Do you have trouble keeping your hands steady? Does your instructor yell at you to keep your hands quiet? Do your hands move up and down as you post? Do you tend to drop one hand lower than the other? Unsteady hands are a major problem for many riders. Here are two suggestions to quickly improve your hand position.
Unsteady hands demonstrate the difficulty relating to our hands as a fixed point in space around which we move. For example if I asked you to walk around a chair in the middle of the room you have unlimited possibilities. I doubt if you would even begin to think of where your hands are as you walk around the chair. But if I told to keep one hand fixed to the chair at all times you would be very aware of your hand and how you moved. Then if I said you have to keep both hands fixed to the back of the chair, you would have even fewer options. Unfortunately we don’t have the chair to hold when we ride.
As humans we can move our arms in many ways. We can move our arms in different directions and each arm can move independently of the other. When we feel insecure we use our arms and hands to grasp whatever is closest, a chair, the reins, etc. Most people extend their arms to increase their stability. Therefore it is natural for a rider to use her arms to help balance herself. Unfortunately those arms are usually attached to reins. Therefore the horse is affected by the rider’s unsteady contact.
As a rider’s balance improves it is easier to keep her hands quiet and low regardless of horse’s movement. Excellent riders have what is called “independent hands” meaning that the rider does not need the hands for balance. Their hands remain steady and quiet even if the horse is jumping. To do this the rider has to relate to the location of the hands as if they were attached to something, like your hand on the chair. The rest of the rider’s body moves in relation to the fixed point of the hands in space generally near the horse’s withers.
The problem is that many riders are unaware that their hands are moving unless someone else tells them. In order to improve your hand position on your own I have two suggestions. 1. Use an Equistrap™ or some type of thin strapping to go around the horse’s neck. Hold the strap with your reins as you normally would. Keep a light tension on the strap. An Equistrap will help to mark your hands in place, like holding the chair. You can pull on the strap to help steady yourself provided your horse is OK with this idea. Fortunately most horses are but check it out from the ground first. If you unconsciously tend to pull one hand back the other will have to go forward making this movement more noticeable. 2. Ride with a short crop or stick between your hands. Hold your reins normally then place the stick under your thumbs. This will help you feel and see when on hand is low or back since the stick will highlight the change in hand position. With one of both of these tools you will be able to sense when your hands are in a good position. Feeling awkward or fighting the stick or the strap means that your hands aren’t independent. Start by using these tools a little each time you ride until it becomes more comfortable. When you no longer notice the equipment switch to using it once/week to check yourself.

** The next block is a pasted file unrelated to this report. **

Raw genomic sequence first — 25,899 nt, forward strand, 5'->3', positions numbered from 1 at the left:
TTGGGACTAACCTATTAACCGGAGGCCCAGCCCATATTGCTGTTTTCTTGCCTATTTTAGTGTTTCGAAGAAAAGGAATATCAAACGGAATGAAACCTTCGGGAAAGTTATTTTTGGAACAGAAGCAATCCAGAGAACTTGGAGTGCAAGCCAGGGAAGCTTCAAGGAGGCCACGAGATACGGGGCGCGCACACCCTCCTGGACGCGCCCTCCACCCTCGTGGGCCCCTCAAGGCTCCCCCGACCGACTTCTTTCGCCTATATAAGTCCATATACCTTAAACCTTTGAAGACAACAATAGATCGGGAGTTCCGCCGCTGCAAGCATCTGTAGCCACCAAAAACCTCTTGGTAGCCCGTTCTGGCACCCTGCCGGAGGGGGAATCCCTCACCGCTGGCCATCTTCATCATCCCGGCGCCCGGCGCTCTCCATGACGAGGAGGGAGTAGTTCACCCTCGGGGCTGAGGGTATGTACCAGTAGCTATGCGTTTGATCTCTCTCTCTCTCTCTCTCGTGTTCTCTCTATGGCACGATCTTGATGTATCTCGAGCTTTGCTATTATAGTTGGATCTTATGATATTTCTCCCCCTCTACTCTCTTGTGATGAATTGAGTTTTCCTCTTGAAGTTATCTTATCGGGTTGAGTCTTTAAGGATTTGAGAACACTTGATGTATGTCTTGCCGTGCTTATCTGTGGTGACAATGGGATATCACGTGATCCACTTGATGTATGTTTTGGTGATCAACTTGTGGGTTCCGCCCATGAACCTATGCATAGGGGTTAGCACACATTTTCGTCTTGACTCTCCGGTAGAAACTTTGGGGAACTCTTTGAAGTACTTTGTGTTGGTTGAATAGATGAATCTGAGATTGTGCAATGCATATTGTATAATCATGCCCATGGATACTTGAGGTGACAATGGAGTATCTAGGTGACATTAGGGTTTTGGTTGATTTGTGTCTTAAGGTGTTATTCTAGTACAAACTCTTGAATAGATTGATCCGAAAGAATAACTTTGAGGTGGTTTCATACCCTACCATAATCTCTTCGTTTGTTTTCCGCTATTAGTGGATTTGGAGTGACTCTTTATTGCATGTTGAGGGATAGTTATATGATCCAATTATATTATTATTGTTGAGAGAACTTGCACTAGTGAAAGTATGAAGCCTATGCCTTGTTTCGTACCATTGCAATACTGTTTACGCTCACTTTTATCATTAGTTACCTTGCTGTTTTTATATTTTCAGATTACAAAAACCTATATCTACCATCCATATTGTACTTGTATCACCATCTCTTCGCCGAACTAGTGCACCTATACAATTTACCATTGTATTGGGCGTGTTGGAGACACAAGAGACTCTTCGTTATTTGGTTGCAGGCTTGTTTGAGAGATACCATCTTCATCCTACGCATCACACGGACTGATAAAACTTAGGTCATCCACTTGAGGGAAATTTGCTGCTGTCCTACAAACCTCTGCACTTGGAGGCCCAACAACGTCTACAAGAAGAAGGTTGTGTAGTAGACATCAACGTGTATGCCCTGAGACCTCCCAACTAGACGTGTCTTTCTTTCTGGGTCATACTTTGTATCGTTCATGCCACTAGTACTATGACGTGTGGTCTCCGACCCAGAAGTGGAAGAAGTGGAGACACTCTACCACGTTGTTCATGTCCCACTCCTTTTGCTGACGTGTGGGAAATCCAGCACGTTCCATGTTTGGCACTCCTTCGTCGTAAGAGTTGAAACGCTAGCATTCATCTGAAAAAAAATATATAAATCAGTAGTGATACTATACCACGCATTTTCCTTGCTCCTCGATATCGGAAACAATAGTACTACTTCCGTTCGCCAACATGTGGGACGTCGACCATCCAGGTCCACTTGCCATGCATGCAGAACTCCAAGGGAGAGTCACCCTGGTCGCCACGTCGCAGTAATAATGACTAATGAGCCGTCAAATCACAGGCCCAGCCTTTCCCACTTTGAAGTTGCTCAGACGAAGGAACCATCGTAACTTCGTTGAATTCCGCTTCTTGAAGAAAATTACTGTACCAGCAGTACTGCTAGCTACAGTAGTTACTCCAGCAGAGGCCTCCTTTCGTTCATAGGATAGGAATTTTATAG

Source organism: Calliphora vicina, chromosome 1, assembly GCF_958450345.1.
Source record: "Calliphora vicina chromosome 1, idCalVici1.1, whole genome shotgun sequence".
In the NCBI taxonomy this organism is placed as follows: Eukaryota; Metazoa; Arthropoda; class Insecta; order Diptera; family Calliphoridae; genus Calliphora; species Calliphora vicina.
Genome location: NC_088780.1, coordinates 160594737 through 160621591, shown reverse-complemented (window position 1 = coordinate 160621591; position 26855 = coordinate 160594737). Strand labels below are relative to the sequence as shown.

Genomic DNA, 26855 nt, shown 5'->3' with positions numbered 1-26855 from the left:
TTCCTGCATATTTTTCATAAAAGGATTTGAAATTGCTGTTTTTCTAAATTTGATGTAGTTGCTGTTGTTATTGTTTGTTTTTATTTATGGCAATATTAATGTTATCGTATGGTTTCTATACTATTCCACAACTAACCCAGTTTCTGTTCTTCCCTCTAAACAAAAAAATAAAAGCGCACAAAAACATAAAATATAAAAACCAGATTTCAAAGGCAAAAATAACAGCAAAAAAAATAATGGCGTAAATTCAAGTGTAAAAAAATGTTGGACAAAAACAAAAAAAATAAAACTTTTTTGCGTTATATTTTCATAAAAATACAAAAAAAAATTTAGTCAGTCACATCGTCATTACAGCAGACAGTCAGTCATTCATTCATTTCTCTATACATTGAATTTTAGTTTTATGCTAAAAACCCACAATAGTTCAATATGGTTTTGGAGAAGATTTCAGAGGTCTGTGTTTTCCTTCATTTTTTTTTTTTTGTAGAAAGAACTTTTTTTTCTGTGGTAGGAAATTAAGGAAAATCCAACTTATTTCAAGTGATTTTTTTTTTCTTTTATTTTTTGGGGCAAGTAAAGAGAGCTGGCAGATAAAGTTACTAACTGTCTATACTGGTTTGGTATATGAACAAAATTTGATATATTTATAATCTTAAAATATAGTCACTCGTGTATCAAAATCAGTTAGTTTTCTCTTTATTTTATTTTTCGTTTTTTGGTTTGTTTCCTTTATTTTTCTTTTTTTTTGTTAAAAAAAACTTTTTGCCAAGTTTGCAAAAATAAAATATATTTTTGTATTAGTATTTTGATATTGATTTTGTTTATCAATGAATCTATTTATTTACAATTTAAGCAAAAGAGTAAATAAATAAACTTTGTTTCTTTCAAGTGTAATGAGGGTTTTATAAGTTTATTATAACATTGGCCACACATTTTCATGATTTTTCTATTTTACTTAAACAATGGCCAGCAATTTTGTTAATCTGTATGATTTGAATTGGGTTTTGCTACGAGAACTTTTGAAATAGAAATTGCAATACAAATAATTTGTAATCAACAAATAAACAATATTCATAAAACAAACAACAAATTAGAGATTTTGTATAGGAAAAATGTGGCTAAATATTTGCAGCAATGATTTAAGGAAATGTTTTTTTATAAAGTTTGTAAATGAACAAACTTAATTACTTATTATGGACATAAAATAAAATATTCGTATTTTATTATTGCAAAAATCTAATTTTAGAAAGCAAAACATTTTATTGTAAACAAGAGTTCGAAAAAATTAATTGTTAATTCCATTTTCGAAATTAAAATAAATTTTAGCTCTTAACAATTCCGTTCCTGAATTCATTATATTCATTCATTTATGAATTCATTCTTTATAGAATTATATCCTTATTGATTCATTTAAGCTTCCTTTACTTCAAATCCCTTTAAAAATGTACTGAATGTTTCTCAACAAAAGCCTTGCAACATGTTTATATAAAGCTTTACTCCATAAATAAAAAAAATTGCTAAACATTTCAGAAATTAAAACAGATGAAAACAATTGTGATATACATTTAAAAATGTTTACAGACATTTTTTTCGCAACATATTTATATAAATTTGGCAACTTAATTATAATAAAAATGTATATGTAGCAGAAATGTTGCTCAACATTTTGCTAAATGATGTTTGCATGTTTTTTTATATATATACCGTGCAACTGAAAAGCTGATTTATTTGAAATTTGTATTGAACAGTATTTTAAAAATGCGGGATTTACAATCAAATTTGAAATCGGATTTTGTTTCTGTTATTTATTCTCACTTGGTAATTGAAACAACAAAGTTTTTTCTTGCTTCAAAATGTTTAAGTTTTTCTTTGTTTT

Use this Murdoch Minute as a ‘body position self-check’ to steady your hands when you ride. I am sure you horse will appreciate your quiet hands and reward you with his willingness to lower his head and relax. And remember – enjoy the ride!
Wendy Murdoch resides in Washington, VA and is an international riding instructor/clinician. She travels worldwide teaching riders of all levels and disciplines how to improve the horse’s performance by improving their body position.